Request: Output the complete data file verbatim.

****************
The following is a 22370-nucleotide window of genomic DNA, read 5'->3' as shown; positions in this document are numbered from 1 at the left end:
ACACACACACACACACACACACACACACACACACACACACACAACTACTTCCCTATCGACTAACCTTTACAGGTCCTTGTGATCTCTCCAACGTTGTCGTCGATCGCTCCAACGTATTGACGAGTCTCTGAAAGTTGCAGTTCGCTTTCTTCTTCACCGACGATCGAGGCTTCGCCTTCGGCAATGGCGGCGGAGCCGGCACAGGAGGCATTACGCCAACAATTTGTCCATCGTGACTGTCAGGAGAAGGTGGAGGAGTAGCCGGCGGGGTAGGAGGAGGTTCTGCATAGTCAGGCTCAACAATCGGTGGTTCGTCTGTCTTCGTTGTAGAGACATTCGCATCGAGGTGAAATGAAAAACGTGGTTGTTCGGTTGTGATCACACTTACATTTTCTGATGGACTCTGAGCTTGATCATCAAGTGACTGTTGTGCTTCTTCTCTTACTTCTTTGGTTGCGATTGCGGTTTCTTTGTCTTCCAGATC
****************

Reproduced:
The following is a 22370-nucleotide window of genomic DNA, read 5'->3' as shown; positions in this document are numbered from 1 at the left end:
ACACACACACACACACACACACACACACACACACACACACACAACTACTTCCCTATCGACTAACCTTTACAGGTCCTTGTGATCTCTCCAACGTTGTCGTCGATCGCTCCAACGTATTGACGAGTCTCTGAAAGTTGCAGTTCGCTTTCTTCTTCACCGACGATCGAGGCTTCGCCTTCGGCAATGGCGGCGGAGCCGGCACAGGAGGCATTACGCCAACAATTTGTCCATCGTGACTGTCAGGAGAAGGTGGAGGAGTAGCCGGCGGGGTAGGAGGAGGTTCTGCATAGTCAGGCTCAACAATCGGTGGTTCGTCTGTCTTCGTTGTAGAGACATTCGCATCGAGGTGAAATGAAAAACGTGGTTGTTCGGTTGTGATCACACTTACATTTTCTGATGGACTCTGAGCTTGATCATCAAGTGACTGTTGTGCTTCTTCTCTTACTTCTTTGGTTGCGATTGCGGTTTCTTTGTCTTCCAGATC